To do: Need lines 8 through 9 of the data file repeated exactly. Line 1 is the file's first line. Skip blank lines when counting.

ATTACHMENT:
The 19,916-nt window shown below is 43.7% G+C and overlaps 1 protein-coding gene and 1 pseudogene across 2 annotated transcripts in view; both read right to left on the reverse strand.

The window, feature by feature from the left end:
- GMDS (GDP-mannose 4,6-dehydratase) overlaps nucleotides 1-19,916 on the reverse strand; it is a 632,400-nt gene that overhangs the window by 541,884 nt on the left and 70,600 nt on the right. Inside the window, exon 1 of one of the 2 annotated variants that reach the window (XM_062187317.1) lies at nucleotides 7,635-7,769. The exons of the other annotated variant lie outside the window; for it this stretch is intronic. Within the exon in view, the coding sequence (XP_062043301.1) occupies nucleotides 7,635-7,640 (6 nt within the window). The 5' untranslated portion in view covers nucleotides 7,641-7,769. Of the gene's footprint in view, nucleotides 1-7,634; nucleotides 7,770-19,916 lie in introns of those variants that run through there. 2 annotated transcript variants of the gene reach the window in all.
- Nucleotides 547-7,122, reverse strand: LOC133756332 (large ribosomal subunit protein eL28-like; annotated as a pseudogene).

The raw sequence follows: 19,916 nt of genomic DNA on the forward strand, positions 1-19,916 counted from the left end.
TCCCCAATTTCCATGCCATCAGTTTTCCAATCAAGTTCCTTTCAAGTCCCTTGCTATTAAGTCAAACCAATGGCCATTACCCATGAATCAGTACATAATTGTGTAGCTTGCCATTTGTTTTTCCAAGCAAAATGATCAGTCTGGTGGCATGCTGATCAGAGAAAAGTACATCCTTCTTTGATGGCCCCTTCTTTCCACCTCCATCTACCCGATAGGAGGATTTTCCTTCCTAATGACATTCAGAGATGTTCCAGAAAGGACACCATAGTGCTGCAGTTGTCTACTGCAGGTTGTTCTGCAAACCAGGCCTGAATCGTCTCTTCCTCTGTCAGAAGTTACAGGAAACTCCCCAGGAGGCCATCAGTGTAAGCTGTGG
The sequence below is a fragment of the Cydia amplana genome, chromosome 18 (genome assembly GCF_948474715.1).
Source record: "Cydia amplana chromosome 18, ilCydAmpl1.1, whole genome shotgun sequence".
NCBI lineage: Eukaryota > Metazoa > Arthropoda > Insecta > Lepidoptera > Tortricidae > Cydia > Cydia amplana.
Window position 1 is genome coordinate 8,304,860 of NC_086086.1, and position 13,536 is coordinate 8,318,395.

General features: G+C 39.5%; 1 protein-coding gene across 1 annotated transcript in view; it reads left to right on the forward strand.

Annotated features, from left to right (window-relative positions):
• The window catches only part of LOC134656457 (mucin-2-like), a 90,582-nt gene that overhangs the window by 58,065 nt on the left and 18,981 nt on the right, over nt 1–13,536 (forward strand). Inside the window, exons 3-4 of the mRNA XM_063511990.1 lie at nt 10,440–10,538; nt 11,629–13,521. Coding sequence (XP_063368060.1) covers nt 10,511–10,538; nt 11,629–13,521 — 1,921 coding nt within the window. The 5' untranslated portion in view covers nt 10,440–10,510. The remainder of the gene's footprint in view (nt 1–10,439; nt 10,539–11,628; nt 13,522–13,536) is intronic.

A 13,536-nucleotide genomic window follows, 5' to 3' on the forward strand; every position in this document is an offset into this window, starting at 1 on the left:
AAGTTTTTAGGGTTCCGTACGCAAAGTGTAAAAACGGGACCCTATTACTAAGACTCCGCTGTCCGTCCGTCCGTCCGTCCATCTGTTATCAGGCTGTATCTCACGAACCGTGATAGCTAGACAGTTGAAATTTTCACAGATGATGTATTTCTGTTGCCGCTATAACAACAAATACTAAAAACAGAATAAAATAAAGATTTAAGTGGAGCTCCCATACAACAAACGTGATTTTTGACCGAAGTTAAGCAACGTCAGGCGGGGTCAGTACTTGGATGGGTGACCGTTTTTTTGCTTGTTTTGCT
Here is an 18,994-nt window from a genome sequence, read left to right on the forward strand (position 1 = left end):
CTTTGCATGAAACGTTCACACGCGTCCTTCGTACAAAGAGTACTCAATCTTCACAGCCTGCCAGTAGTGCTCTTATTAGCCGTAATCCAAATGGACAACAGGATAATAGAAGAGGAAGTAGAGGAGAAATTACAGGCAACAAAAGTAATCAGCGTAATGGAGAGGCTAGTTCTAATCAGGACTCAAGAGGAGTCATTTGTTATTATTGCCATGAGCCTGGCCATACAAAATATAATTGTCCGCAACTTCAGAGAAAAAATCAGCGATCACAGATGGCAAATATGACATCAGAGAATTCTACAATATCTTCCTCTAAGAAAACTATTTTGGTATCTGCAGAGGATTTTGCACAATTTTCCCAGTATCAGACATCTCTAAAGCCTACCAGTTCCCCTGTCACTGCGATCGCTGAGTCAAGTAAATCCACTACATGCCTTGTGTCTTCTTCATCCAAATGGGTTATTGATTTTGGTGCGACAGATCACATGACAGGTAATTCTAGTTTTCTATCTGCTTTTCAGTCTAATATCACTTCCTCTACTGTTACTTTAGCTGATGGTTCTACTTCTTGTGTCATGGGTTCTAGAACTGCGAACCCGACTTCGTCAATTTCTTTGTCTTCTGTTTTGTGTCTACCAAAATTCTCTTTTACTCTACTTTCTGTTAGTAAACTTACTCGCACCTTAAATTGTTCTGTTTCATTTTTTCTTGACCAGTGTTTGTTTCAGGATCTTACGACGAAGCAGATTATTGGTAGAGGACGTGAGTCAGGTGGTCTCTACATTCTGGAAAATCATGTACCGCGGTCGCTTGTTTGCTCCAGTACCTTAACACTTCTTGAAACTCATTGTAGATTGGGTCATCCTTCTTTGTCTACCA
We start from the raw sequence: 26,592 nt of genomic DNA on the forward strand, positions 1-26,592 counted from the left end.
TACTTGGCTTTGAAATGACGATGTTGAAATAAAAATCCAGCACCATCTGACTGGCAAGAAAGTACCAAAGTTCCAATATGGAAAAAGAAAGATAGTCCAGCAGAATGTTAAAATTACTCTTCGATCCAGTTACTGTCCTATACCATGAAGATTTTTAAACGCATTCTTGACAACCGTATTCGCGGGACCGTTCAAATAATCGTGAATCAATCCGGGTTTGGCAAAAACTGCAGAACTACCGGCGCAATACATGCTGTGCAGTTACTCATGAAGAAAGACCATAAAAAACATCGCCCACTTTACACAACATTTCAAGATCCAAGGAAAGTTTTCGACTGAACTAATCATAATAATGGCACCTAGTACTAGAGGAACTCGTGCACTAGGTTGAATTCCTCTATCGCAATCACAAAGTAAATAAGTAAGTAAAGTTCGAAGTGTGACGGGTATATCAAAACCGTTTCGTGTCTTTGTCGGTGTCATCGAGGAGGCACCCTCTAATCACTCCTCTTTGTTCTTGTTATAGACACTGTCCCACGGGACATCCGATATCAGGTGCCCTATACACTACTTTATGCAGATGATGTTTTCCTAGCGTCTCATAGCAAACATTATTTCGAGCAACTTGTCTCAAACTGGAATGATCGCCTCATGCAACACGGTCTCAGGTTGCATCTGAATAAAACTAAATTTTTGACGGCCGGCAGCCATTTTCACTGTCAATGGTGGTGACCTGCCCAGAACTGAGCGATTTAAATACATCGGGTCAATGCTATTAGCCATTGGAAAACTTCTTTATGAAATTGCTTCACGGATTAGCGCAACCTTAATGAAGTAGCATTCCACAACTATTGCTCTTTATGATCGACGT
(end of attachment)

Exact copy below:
Source record: "Cydia amplana chromosome 18, ilCydAmpl1.1, whole genome shotgun sequence".
NCBI lineage: Eukaryota > Metazoa > Arthropoda > Insecta > Lepidoptera > Tortricidae > Cydia > Cydia amplana.